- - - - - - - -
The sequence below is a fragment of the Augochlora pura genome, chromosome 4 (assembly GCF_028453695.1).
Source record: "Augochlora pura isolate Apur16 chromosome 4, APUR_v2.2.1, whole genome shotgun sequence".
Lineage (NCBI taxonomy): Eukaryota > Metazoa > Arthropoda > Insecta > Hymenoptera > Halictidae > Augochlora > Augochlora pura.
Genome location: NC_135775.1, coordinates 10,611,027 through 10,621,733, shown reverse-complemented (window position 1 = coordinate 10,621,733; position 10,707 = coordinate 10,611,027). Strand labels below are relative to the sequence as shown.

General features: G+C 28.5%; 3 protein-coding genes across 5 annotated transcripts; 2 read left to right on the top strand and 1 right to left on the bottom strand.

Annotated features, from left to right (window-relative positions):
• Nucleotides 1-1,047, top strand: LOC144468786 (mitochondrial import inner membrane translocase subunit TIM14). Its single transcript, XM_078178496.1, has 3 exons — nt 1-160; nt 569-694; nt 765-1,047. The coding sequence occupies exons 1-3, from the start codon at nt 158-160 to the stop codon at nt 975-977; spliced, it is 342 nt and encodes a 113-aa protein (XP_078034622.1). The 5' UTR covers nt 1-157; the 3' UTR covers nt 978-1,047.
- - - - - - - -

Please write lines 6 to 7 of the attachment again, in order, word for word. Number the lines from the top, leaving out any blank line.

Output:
Annotated features, from left to right (window-relative positions):
• Nucleotides 1-1,047, top strand: LOC144468786 (mitochondrial import inner membrane translocase subunit TIM14). Its single transcript, XM_078178496.1, has 3 exons — nt 1-160; nt 569-694; nt 765-1,047. The coding sequence occupies exons 1-3, from the start codon at nt 158-160 to the stop codon at nt 975-977; spliced, it is 342 nt and encodes a 113-aa protein (XP_078034622.1). The 5' UTR covers nt 1-157; the 3' UTR covers nt 978-1,047.